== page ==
For the government officials using geospatial information systems to make government work more efficiently, understanding business goals is key, according to two GIS leaders.
At a live podcast recording of StateScoop’s GIS Addressed podcast at the National States Geographic Information Council’s annual conference last October, New York Geographic Information Officer Frank Winters and New Jersey Geographic Information Officer Andy Rowan said GIS officials need to emphasize communication and coordination with other agencies as they pursue technology projects.
Part of doing that, Winters says, is cutting down on the acronyms that technologists often use in their own circles.
“The soup of acronyms we throw around when we’re around our peers really is an impediment to us getting our story out,” Winters says on the podcast. “The role of a GIO I see partly as the role of an interpreter.”
Rowan, who at the time also served as a deputy chief technology officer for the state of New Jersey, says it is important for GIS leaders to know what’s going on in other agencies so that they can help plug geospatial technology into some already-existing efforts.
“We also have to keep an eye on what agencies and others are doing in IT in order to bring geospatial technology into those efforts,” Rowan says. “People who are building those systems that haven’t used geospatial technology in the past — they’re not really in a position to understand how much better those systems can be with geospatial technology. That really has to fall on us.”
That pivot in the role of the GIO and of GIS in the IT organization is one that has been underway for several years. In a 2015 NSGIC Annual conference, GIOs called for greater collaboration with state CIOs. On the first episode of GIS Addressed, one state GIO recommended more decision-making authority for GIS leaders.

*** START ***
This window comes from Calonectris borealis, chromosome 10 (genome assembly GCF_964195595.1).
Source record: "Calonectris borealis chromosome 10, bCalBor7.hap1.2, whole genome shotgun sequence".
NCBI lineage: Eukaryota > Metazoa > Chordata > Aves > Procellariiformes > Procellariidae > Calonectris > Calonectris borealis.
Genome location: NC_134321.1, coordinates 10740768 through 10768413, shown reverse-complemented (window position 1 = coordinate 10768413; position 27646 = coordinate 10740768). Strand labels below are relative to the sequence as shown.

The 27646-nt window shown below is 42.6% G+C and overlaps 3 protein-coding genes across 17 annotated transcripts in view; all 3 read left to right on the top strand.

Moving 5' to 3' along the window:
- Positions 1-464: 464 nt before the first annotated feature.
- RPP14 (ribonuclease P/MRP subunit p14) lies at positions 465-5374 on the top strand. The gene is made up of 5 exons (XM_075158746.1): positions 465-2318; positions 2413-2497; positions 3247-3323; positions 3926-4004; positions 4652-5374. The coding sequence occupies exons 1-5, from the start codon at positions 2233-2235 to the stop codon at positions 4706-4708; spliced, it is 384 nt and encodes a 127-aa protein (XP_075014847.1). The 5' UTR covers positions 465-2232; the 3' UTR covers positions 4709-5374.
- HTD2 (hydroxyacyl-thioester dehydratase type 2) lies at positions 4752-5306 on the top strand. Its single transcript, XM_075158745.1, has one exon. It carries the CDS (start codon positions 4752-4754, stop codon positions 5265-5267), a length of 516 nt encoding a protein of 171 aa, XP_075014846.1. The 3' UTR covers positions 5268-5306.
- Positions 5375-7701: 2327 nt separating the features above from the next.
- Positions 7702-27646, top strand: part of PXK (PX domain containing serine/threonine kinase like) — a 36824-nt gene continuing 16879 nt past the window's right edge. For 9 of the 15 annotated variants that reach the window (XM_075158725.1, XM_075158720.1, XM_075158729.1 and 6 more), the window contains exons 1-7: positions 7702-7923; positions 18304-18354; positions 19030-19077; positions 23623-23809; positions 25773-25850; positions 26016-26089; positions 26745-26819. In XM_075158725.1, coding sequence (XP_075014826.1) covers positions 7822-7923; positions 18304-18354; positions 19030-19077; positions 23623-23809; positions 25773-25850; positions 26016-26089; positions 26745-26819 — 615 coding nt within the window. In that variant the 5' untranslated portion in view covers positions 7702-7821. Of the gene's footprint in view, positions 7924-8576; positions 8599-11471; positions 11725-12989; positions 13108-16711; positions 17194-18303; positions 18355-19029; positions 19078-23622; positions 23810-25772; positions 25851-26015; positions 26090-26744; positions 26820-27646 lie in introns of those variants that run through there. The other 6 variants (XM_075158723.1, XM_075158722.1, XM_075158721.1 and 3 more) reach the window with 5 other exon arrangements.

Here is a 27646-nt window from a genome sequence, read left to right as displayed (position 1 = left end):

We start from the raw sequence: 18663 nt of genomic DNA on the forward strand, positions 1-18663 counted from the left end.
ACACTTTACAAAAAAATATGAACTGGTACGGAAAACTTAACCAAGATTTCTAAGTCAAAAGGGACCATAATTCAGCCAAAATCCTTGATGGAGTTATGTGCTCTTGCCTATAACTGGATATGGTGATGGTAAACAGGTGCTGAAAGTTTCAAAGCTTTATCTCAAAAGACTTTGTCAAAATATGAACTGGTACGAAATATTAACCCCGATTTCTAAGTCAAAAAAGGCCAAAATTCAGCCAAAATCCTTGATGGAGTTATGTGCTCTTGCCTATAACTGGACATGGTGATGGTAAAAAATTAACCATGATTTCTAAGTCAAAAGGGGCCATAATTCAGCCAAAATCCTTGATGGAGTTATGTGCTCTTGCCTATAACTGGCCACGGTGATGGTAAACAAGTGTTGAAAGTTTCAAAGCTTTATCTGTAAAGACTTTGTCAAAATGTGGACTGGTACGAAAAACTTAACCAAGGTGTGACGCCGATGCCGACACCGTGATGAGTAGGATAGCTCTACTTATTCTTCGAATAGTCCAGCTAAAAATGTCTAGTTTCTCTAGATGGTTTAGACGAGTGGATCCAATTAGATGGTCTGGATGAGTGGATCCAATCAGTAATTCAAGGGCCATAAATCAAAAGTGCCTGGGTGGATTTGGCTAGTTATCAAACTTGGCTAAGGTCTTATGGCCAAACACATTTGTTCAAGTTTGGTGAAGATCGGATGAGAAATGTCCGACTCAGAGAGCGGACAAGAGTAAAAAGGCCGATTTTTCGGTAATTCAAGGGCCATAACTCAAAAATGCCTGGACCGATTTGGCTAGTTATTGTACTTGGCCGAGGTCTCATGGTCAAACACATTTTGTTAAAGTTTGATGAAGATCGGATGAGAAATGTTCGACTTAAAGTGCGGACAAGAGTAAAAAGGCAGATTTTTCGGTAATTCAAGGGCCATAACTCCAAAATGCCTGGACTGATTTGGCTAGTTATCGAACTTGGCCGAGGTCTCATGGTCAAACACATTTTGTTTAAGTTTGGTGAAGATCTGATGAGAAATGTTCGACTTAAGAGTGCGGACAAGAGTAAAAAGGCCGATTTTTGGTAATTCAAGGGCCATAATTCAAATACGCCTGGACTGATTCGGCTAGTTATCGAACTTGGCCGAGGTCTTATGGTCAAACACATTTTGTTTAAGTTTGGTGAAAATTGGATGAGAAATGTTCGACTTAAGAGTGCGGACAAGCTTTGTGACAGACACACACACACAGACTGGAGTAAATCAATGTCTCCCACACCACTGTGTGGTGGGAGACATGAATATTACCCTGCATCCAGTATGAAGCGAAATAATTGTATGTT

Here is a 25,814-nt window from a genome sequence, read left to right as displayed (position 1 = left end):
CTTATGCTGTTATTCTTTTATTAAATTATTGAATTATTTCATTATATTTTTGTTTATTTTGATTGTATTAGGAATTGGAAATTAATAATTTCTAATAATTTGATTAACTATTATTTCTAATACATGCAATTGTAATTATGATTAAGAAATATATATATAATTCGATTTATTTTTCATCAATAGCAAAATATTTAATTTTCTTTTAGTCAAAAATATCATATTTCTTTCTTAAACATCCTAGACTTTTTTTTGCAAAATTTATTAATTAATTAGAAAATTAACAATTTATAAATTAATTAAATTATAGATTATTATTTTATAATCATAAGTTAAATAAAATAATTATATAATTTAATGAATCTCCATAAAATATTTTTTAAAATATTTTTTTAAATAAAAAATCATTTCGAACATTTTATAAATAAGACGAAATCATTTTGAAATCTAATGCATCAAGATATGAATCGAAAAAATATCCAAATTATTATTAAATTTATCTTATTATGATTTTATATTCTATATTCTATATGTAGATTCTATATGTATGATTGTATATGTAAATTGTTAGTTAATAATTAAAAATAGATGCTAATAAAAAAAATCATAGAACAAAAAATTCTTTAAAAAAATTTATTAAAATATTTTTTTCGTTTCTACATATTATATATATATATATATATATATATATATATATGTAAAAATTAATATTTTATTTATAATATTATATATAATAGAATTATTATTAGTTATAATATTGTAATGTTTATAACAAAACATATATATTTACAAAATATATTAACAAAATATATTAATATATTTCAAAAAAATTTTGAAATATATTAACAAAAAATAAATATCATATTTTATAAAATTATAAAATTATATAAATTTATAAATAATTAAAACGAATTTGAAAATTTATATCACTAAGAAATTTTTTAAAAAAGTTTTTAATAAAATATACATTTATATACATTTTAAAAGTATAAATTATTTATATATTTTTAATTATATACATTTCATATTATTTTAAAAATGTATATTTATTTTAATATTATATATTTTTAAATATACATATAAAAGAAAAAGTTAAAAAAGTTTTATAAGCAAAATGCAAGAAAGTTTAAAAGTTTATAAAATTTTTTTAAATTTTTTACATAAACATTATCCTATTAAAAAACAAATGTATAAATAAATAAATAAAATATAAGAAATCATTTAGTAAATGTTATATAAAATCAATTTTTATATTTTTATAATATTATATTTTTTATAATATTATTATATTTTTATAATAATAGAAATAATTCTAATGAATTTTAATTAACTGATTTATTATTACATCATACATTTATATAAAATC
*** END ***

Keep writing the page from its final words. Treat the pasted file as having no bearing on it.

“We need to talk business to the people that have business to conduct. We need to talk numbers to the budget people,” Winters says. “We need to talk red, green and blue color values to the graphic artists. We need to talk policy to the executives. What are we trying to accomplish here? We’re trying to accomplish the work of government.”
On the podcast:
- Andy Rowan, geographic information officer, New Jersey
- Frank Winters, geographic information officer, New York
- Jake Williams, associate publisher, StateScoop
Things to listen for:
- GIS is making its way into “more and more systems” as modernization continues in state government, Rowan says. One example that NSGIC has been prioritizing of late is election systems, including voter registration systems.
- States are charged with the role of standardizing different datasets coming in from the local level and making data available to other government agencies, Winters says.
- Thanks to advances in technology, “the bar continues to come down” in terms of the amount of baseline knowledge officials need to use GIS tools. Now that digital systems are easier to access and interpret, agency officials and leaders can more easily grasp what GIS officials are working on and trying to explain, Rowan says.
- On the infrastructure side, GIS leaders need additional server capacity to handle some of the demand that could be coming soon for GIS tools and platforms. Containerization could help with that down the line, Winters says.
- GIS officials should work to scale up technology to empower individual developers across government to include geospatial components in new products and digital services, Winters says. With that ability, developers can “really just let it rip.”
GIS Addressed is a podcast from StateScoop and the National States Geographic Information Council about the role of geographic information systems in government.
In addition to listening to this podcast and other StateScoop podcasts on StateScoop.com, you can now subscribe on iTunes and have episodes delivered directly to your smartphone’s podcasts app when new episodes are released.